I. THE ROMAN EMPIRE
At the beginning of the history of Europe stands the Roman Empire, and all the early part of the Middle Ages lies in the shadow cast by this great state. Yet the civilization of the Roman Empire was not wholly or even primarily European; it was based largely on the older civilizations of the Mediterranean basin. Alexander and his successors had fused Greek, Egyptian, and Syrian traditions into a common Hellenistic culture, and it was from this Hellenistic culture that the Romans drew most of their art and literature, their philosophy and religion, and even some of their ideas of government. Latin never supplanted Greek as the common language of the eastern part of the Mediterranean world, and the Romans never caught up to the peoples of the Levant in many important activities. Even at the height of the Empire, Alexandria was more important than Rome as an intellectual and artistic center, and Mediterranean trade was dominated by Syrians rather than by Italians. The great contribution of the Romans was the creation of a political organization which gave unity and peace to the Mediterranean basin for over two centuries. Peace and unity made it possible for the essential elements of the civilization of the eastern Mediterranean to be firmly established in the western part of the basin, and to spread, though less securely, beyond the Mediterranean watershed into western Spain, northern Gaul, the Rhineland, and Britain.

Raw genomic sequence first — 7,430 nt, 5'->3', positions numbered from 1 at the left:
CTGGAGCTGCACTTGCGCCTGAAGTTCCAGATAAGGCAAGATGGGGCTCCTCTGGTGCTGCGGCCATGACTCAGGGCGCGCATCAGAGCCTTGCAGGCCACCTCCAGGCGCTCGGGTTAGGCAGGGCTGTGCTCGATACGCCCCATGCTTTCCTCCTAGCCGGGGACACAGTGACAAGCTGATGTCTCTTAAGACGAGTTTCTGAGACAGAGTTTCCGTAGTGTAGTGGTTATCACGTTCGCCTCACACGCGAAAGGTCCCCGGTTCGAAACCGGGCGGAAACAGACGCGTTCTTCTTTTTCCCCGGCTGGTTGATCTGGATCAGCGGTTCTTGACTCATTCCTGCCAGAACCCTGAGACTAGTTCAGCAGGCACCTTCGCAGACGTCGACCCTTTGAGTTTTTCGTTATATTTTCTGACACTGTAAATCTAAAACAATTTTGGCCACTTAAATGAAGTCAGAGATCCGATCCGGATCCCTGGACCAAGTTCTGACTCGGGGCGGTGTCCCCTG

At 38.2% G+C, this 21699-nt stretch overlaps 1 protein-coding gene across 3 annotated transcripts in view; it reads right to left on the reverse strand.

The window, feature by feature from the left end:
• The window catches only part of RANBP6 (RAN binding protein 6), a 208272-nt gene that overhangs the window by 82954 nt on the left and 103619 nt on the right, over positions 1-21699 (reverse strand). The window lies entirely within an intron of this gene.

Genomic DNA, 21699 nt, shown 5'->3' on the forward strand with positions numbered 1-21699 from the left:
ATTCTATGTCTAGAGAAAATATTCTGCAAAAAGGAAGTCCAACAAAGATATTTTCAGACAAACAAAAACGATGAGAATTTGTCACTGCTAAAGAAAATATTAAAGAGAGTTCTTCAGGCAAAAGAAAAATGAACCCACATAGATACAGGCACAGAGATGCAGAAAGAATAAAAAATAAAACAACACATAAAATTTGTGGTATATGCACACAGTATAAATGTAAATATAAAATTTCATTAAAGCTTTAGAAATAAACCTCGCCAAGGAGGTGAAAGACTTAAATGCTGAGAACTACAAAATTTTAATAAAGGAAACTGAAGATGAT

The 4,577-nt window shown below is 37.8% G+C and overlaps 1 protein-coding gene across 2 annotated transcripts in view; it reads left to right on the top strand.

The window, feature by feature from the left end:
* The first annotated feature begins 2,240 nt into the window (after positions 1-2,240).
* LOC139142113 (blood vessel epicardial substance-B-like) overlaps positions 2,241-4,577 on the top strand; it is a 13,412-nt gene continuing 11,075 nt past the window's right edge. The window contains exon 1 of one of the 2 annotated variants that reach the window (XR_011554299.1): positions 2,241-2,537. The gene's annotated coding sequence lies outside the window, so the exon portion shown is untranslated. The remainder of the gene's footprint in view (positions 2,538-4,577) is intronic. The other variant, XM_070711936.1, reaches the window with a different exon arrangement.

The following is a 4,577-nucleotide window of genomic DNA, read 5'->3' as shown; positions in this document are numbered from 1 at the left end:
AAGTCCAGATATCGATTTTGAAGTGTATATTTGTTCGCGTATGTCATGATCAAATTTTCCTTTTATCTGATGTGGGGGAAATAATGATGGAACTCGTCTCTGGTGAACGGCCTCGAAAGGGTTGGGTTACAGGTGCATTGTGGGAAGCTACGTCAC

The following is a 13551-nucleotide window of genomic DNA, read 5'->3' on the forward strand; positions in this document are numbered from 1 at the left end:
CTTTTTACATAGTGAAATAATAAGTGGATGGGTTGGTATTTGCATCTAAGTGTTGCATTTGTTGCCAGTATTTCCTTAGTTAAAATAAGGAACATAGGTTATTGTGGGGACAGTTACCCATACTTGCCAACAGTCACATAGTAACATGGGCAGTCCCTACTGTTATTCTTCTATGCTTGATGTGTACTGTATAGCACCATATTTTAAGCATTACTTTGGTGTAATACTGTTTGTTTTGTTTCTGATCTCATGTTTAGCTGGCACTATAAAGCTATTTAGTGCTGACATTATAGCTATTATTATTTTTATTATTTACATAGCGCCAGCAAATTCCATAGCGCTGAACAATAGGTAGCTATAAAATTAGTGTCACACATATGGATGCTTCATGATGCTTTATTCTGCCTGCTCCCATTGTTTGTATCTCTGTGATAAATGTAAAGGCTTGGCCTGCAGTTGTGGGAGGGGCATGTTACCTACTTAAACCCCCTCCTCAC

The Roman Empire was made by men who desired to see their state strong, and secure from any conceivable foreign danger.
The title of this chapter is borrowed from the excellent book of Christopher Dawson, which deals in detail with the matters briefly outlined in this chapter. Readers interested in the earlier part of the period will find many simulating ideas in F. Lot, The End of the Ancient World.